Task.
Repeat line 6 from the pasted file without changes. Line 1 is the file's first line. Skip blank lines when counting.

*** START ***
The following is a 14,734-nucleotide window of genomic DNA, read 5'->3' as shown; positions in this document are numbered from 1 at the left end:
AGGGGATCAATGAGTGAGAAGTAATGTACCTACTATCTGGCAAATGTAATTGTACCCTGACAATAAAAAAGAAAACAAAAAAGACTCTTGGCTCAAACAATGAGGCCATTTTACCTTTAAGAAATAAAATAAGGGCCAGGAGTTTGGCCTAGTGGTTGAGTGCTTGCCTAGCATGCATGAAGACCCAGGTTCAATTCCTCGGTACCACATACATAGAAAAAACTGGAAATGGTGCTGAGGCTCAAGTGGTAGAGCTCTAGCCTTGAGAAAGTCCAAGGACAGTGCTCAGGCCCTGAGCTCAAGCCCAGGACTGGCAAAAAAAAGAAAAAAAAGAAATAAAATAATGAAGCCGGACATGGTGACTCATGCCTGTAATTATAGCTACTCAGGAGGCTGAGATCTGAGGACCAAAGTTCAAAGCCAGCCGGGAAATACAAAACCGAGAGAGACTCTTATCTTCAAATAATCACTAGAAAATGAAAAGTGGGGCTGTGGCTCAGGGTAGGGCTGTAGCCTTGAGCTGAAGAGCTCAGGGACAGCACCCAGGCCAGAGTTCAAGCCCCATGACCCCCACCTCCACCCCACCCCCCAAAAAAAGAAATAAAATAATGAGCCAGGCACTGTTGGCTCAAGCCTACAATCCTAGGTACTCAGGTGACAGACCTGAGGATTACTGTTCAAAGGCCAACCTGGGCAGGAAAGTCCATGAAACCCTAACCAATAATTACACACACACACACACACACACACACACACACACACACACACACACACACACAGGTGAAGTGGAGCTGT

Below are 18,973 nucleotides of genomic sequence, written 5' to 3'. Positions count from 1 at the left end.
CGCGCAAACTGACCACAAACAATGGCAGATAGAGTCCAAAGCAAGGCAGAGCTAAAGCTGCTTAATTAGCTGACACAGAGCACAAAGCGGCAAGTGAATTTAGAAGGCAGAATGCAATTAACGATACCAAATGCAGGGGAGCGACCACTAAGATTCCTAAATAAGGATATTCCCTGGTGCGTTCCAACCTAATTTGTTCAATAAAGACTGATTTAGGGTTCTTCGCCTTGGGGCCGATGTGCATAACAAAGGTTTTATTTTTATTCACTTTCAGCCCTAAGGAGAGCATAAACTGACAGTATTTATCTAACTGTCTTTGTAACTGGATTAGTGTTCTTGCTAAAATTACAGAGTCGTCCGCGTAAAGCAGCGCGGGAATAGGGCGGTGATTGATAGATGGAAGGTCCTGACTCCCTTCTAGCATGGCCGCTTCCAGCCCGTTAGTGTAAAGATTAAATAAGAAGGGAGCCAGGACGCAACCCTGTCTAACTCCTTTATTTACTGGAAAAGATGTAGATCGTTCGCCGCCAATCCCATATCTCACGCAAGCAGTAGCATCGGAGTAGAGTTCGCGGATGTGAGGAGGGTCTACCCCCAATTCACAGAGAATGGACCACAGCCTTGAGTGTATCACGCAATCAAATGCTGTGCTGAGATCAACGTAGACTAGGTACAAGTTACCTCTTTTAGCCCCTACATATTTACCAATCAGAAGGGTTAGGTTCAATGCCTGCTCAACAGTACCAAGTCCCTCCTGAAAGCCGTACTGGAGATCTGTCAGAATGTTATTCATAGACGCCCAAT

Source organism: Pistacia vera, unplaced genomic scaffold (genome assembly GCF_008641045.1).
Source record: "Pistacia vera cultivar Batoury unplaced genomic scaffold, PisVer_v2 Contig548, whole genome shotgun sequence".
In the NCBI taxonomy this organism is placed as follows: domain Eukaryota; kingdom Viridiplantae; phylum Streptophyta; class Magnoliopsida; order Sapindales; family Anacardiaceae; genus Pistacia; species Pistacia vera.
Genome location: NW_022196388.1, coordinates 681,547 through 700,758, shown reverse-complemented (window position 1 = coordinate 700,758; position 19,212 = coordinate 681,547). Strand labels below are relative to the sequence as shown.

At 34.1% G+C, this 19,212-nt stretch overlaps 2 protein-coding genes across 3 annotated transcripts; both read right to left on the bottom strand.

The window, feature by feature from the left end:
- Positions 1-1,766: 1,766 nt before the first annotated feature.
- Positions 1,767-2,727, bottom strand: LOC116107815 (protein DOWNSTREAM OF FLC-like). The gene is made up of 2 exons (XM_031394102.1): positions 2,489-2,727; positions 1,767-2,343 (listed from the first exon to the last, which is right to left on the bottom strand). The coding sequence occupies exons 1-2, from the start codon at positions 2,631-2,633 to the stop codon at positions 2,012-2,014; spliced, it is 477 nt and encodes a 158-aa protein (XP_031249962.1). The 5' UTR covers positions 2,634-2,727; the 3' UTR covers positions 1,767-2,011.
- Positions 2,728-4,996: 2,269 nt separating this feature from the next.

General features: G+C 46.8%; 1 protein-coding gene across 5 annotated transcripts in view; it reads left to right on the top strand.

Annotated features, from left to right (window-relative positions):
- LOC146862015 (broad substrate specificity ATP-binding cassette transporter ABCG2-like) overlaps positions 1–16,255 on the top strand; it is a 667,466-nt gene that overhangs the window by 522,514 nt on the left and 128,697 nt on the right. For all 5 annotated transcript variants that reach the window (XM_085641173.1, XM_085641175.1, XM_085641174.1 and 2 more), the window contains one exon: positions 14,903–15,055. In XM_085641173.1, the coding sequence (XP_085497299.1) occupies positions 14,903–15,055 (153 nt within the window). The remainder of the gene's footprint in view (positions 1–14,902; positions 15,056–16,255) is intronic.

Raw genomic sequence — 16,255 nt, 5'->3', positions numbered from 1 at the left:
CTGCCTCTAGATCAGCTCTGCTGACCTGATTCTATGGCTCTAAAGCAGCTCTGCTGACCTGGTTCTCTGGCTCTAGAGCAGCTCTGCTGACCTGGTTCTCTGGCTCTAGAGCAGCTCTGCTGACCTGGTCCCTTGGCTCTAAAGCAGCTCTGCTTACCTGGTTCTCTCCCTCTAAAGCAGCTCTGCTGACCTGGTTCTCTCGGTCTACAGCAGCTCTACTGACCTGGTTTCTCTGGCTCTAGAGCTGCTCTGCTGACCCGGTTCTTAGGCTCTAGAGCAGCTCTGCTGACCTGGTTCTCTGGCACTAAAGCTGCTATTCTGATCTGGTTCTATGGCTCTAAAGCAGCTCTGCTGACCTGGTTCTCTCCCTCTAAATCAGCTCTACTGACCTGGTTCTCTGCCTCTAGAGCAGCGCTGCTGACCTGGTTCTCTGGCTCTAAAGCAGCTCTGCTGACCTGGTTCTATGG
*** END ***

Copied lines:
Source record: "Pistacia vera cultivar Batoury unplaced genomic scaffold, PisVer_v2 Contig548, whole genome shotgun sequence".